No clips meant we had no idea what we are supposed to be helping Sky TV promote.

I felt like asking if any of the talent had had their phones hacked by News International.

The “junket” lasted under an hour; one of us had come all the way from Devon to attend.

It all ended with a brief head popping round the door again to thank us for coming. Someone asked: “Are there any DVDs so we can see the shows?”

“Oh,” the surprised PR replied: “Send us an e-mail if you want one.”

I think a basic rule-of-thumb should be… if you are trying to kick-start good word-of-mouth in hopefully influential online sites and blogs… then show us the product.

Show Me The Funny fell at the first hurdle because it failed to Show Me The Funny.

Sky TV, trying to promote their TV shows, fell at the first hurdle because they wanted good word-of-mouth but failed to show us anything at all of the programmes.

And whatever happened to outright bribes of canapés, knick-knacks or, at the very least, an inflatable Jane Horrocks doll?

Word-of-mouth works both ways.

I will listen with interest to Janey Godley’s weekly podcast this Wednesday – after only a year, it gets over 100,000 downloads per week via multiple sites – having built on the success of her blog which, since 2004, had built up to over 500,000 hits per week on multiple sites.

I left the excellent central London hotel hosting the Sky junket – the Corinthia Hotel in Whitehall Place – I recommend it highly – thinking the highly-trained if rather overly-smiley hotel staff should have been arranging the PR.

Then I thought:

“Shall I slag off this shindig or not? If I do, they will never invite me to another one.”

Big decision.

“What have I really got to lose?”

The answer was obvious:

“A bottle of still water but no knick-knacks or inflatable Jane Horrocks doll.”

Lackaday! Lackaday!

Do the words Brinsley Schwarz mean nothing nowadays?

(Janey Godley’s weekly podcast also talked about this Sky junket – 10 mins 20 seconds in)

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Are Pipex/TalkTalk, BT and Virgin Media in a contest to be the most incompetent UK telecoms company?

Right… Standby for a pointless complaint about an insanely incompetent British company. Indeed, companies. No enlightening information. No message for Mankind.  Just a rant… You have been warned… What’s the point of having a blog if you can’t have a rant?

Is there actually no competent telecoms company anywhere in Britain?

Really.

A serious question.

BT treats its customers with much the same care and respect as the Libyan and Syrian governments treat its people.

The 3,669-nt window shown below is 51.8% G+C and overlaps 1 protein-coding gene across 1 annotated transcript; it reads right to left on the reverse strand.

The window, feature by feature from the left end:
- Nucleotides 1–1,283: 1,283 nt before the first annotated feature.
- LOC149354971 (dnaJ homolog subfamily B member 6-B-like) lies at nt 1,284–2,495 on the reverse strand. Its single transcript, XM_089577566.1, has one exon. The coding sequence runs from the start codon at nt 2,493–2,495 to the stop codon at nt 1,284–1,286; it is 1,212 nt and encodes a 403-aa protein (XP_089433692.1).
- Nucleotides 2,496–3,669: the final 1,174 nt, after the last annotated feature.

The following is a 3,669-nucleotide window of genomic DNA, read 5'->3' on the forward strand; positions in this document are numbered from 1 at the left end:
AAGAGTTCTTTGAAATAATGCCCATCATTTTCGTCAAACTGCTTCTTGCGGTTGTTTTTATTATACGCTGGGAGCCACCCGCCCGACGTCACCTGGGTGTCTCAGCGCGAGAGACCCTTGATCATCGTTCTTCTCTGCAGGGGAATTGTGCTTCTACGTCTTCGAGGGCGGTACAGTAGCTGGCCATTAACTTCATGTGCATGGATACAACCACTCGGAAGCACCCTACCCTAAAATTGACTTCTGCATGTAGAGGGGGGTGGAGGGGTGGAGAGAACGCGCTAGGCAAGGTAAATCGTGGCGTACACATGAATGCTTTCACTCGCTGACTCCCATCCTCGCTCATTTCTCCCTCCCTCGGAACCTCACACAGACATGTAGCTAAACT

But Pipex/TalkTalk appears to be in some sort of heavy-handed contest with BT and Virgin Media to win a prize as the most PR-stupid and professionally incompetent telecoms company in the UK. They seem to manage to be devious, deaf and incompetent simultaneously. At least Virgin Media is not devious, it’s just plain incompetent.

Virgin Media claims to have the fastest broadband in Britain but, in my first-hand experience, its broadband does not work for 60% of the time and constantly drops. Someone else I know reckoned, for her, Virgin Media’s broadband was perhaps 10% the speed of her former BT line for 90% of the time. Perhaps it has the fastest broadband in Britain over a measured two second spurt. Try to get any customer service, of course, and you might as well be trying to play football underwater.

As for Pipex/TalkTalk…

In the last five weeks, I have had five cold calls from them using an 0161 (Manchester) telephone number but actually phoning from abroad to avoid the restrictions on cold calling within the UK. When I asked the man with the Indian accent where he was phoning from, he said South Africa.

At least Pipex/TalkTalk’s people are comprehensible, if unwelcome. BT, in my limited experience, have ‘help centres’ in ‘proper’ India staffed by unfortunate people with accents more incomprehensible than drunken Glaswegians wearing gas masks. That’s not racism, it’s a rant against BT’s stupidity in having foreign help centres. They might as well have their help centres staffed by deaf mutes in Guatemala for all the good they do. When will BT realise that saving money on help centres costs them more in lost customers and disastrous damage to their already low image?